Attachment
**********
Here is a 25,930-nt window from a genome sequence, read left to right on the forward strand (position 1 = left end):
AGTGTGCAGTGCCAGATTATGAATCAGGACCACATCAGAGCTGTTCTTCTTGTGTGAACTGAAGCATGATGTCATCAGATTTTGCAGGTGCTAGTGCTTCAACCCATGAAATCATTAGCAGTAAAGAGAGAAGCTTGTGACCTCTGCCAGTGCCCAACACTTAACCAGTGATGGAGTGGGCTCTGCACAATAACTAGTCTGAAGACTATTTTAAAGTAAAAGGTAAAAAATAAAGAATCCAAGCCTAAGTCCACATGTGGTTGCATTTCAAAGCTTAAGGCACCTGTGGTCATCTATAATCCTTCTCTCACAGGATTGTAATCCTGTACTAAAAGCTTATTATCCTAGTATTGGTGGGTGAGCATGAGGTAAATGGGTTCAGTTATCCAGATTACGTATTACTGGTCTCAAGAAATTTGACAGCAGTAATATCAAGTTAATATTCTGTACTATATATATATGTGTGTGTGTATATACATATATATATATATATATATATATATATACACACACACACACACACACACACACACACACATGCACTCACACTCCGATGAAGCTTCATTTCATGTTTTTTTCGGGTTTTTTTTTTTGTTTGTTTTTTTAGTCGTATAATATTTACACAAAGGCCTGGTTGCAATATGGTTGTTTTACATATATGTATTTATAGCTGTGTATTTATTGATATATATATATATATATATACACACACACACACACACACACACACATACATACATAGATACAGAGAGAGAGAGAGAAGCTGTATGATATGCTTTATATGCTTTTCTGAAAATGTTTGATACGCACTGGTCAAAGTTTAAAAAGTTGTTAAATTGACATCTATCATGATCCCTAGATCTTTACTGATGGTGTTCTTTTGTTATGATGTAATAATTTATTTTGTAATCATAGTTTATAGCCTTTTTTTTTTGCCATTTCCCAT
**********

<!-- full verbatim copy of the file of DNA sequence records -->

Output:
Here is a 25,930-nt window from a genome sequence, read left to right on the forward strand (position 1 = left end):
AGTGTGCAGTGCCAGATTATGAATCAGGACCACATCAGAGCTGTTCTTCTTGTGTGAACTGAAGCATGATGTCATCAGATTTTGCAGGTGCTAGTGCTTCAACCCATGAAATCATTAGCAGTAAAGAGAGAAGCTTGTGACCTCTGCCAGTGCCCAACACTTAACCAGTGATGGAGTGGGCTCTGCACAATAACTAGTCTGAAGACTATTTTAAAGTAAAAGGTAAAAAATAAAGAATCCAAGCCTAAGTCCACATGTGGTTGCATTTCAAAGCTTAAGGCACCTGTGGTCATCTATAATCCTTCTCTCACAGGATTGTAATCCTGTACTAAAAGCTTATTATCCTAGTATTGGTGGGTGAGCATGAGGTAAATGGGTTCAGTTATCCAGATTACGTATTACTGGTCTCAAGAAATTTGACAGCAGTAATATCAAGTTAATATTCTGTACTATATATATATGTGTGTGTGTATATACATATATATATATATATATATATATATATACACACACACACACACACACACACACACACACATGCACTCACACTCCGATGAAGCTTCATTTCATGTTTTTTTCGGGTTTTTTTTTTTGTTTGTTTTTTTAGTCGTATAATATTTACACAAAGGCCTGGTTGCAATATGGTTGTTTTACATATATGTATTTATAGCTGTGTATTTATTGATATATATATATATATATATACACACACACACACACACACACACACATACATACATAGATACAGAGAGAGAGAGAGAAGCTGTATGATATGCTTTATATGCTTTTCTGAAAATGTTTGATACGCACTGGTCAAAGTTTAAAAAGTTGTTAAATTGACATCTATCATGATCCCTAGATCTTTACTGATGGTGTTCTTTTGTTATGATGTAATAATTTATTTTGTAATCATAGTTTATAGCCTTTTTTTTTTGCCATTTCCCAT